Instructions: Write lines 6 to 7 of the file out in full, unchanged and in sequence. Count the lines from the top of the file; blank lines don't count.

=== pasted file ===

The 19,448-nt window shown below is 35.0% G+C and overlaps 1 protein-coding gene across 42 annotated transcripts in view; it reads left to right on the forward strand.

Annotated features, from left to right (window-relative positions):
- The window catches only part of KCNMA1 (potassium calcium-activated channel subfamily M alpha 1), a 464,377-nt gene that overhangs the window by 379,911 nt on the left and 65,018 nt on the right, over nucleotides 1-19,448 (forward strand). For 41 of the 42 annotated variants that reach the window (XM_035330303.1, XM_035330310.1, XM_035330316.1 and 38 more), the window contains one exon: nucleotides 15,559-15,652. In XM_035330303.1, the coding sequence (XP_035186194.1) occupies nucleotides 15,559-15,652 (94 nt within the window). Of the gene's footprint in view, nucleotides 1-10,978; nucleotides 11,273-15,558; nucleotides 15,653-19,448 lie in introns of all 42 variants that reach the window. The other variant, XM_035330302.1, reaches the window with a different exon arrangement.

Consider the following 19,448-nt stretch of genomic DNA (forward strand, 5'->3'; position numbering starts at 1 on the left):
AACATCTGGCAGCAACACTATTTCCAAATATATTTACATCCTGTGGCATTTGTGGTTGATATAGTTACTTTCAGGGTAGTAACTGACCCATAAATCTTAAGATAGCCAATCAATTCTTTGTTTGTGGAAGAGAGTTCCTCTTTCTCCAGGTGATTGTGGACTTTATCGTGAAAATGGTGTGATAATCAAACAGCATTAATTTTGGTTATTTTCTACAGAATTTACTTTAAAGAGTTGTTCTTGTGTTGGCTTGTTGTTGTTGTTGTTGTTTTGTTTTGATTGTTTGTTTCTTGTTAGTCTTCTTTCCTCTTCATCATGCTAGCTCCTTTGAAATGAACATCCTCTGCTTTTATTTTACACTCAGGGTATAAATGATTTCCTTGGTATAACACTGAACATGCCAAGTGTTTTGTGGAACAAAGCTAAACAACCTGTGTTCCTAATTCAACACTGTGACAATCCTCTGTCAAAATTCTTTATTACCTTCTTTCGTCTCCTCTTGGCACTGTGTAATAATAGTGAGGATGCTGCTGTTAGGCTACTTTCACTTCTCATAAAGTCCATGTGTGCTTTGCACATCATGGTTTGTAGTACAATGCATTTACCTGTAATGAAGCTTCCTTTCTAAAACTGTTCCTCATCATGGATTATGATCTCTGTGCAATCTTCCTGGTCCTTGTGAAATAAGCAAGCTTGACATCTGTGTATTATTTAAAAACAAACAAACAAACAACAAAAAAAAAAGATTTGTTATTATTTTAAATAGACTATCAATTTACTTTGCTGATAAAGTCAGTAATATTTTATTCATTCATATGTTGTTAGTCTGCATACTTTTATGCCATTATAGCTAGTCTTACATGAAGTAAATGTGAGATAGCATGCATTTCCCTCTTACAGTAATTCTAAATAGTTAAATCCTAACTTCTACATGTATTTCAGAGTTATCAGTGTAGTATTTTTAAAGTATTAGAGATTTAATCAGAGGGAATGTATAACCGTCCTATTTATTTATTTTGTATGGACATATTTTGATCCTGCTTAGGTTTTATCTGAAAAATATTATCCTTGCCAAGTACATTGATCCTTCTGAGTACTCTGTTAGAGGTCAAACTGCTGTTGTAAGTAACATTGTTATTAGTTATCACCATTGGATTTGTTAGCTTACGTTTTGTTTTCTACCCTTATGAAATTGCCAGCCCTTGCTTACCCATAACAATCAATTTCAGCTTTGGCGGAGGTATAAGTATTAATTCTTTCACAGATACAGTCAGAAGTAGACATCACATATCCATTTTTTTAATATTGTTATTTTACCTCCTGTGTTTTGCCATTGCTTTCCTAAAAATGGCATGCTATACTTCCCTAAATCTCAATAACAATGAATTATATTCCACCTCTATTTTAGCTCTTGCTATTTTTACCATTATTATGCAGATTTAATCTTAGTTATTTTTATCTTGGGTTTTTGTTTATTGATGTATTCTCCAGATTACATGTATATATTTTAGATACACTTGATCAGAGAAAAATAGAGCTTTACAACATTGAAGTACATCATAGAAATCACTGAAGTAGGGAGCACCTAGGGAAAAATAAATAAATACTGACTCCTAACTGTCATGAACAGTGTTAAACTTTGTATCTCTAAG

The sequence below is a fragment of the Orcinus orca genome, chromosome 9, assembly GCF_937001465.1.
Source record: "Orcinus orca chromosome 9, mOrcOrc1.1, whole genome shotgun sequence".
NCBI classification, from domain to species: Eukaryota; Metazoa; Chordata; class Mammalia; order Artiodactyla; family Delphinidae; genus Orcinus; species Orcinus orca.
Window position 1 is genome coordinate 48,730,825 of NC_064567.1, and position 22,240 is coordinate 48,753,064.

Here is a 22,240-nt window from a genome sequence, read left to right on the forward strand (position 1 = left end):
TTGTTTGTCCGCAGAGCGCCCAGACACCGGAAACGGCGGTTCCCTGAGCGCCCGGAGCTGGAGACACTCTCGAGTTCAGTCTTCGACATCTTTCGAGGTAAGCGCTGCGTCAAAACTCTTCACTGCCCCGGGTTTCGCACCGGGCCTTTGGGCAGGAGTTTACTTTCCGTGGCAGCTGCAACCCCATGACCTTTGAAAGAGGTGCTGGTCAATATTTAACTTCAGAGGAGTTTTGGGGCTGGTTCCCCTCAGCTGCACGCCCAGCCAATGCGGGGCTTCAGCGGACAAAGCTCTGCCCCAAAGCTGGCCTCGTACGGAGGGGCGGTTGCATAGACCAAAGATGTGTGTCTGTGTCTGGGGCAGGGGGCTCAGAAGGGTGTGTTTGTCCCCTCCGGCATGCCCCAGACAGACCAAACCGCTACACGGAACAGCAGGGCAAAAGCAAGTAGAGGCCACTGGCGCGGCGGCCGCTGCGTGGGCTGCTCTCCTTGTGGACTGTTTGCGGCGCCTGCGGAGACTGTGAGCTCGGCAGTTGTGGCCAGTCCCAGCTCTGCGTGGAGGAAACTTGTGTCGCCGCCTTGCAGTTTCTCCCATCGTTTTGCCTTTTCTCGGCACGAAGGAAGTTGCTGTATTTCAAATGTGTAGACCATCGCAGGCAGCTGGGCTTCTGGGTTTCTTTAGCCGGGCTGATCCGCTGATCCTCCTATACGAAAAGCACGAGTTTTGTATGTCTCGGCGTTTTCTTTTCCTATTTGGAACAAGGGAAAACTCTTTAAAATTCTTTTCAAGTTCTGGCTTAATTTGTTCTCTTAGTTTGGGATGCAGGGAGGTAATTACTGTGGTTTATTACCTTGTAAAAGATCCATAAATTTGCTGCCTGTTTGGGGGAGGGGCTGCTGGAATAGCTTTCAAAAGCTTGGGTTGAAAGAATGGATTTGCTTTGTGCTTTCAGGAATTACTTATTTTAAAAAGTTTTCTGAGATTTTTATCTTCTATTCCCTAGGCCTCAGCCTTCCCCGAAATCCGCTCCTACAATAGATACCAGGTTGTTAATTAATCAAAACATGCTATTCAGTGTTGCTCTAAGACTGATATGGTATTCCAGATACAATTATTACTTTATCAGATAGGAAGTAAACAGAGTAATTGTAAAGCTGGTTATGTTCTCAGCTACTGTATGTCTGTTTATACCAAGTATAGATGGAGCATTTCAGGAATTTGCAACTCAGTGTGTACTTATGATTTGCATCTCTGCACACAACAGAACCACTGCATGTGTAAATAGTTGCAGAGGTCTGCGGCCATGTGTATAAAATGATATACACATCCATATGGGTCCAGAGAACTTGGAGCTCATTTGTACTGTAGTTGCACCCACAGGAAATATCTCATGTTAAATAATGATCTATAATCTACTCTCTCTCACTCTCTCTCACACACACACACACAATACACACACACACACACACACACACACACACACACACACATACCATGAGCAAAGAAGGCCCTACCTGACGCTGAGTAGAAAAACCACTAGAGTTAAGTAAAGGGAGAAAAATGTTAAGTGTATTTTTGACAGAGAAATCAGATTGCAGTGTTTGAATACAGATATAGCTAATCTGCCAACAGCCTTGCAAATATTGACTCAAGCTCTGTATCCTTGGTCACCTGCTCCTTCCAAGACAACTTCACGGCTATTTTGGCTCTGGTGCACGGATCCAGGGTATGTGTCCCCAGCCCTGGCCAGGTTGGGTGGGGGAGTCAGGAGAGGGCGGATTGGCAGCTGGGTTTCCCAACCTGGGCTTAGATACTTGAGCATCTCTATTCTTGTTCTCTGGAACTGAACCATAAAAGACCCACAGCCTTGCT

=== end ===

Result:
The sequence below is a fragment of the Orcinus orca genome, chromosome 9, assembly GCF_937001465.1.
Source record: "Orcinus orca chromosome 9, mOrcOrc1.1, whole genome shotgun sequence".